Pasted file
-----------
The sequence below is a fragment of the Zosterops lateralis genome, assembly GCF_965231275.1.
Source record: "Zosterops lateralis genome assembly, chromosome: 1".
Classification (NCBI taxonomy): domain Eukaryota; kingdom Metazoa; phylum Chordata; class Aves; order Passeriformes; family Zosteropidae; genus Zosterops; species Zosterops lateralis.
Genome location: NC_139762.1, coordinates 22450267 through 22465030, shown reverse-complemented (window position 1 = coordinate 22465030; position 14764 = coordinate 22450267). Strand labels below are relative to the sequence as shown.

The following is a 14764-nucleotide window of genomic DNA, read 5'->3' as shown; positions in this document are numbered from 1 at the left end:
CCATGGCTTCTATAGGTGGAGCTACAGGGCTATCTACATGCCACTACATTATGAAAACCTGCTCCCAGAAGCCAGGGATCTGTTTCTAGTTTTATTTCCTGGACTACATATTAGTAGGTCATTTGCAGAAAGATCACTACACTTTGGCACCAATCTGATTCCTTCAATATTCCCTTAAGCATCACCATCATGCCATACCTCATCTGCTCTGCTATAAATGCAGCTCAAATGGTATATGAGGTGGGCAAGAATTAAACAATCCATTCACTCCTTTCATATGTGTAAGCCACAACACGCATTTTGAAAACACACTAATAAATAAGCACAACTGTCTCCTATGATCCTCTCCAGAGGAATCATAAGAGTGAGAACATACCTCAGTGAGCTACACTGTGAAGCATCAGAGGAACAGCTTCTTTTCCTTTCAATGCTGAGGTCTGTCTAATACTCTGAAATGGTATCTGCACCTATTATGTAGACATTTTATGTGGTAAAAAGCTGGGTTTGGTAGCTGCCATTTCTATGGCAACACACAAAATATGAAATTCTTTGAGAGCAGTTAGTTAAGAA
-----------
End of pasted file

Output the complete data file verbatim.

The sequence below is a fragment of the Zosterops lateralis genome, assembly GCF_965231275.1.
Source record: "Zosterops lateralis genome assembly, chromosome: 1".
Classification (NCBI taxonomy): domain Eukaryota; kingdom Metazoa; phylum Chordata; class Aves; order Passeriformes; family Zosteropidae; genus Zosterops; species Zosterops lateralis.
Genome location: NC_139762.1, coordinates 22450267 through 22465030, shown reverse-complemented (window position 1 = coordinate 22465030; position 14764 = coordinate 22450267). Strand labels below are relative to the sequence as shown.

The following is a 14764-nucleotide window of genomic DNA, read 5'->3' as shown; positions in this document are numbered from 1 at the left end:
CCATGGCTTCTATAGGTGGAGCTACAGGGCTATCTACATGCCACTACATTATGAAAACCTGCTCCCAGAAGCCAGGGATCTGTTTCTAGTTTTATTTCCTGGACTACATATTAGTAGGTCATTTGCAGAAAGATCACTACACTTTGGCACCAATCTGATTCCTTCAATATTCCCTTAAGCATCACCATCATGCCATACCTCATCTGCTCTGCTATAAATGCAGCTCAAATGGTATATGAGGTGGGCAAGAATTAAACAATCCATTCACTCCTTTCATATGTGTAAGCCACAACACGCATTTTGAAAACACACTAATAAATAAGCACAACTGTCTCCTATGATCCTCTCCAGAGGAATCATAAGAGTGAGAACATACCTCAGTGAGCTACACTGTGAAGCATCAGAGGAACAGCTTCTTTTCCTTTCAATGCTGAGGTCTGTCTAATACTCTGAAATGGTATCTGCACCTATTATGTAGACATTTTATGTGGTAAAAAGCTGGGTTTGGTAGCTGCCATTTCTATGGCAACACACAAAATATGAAATTCTTTGAGAGCAGTTAGTTAAGAA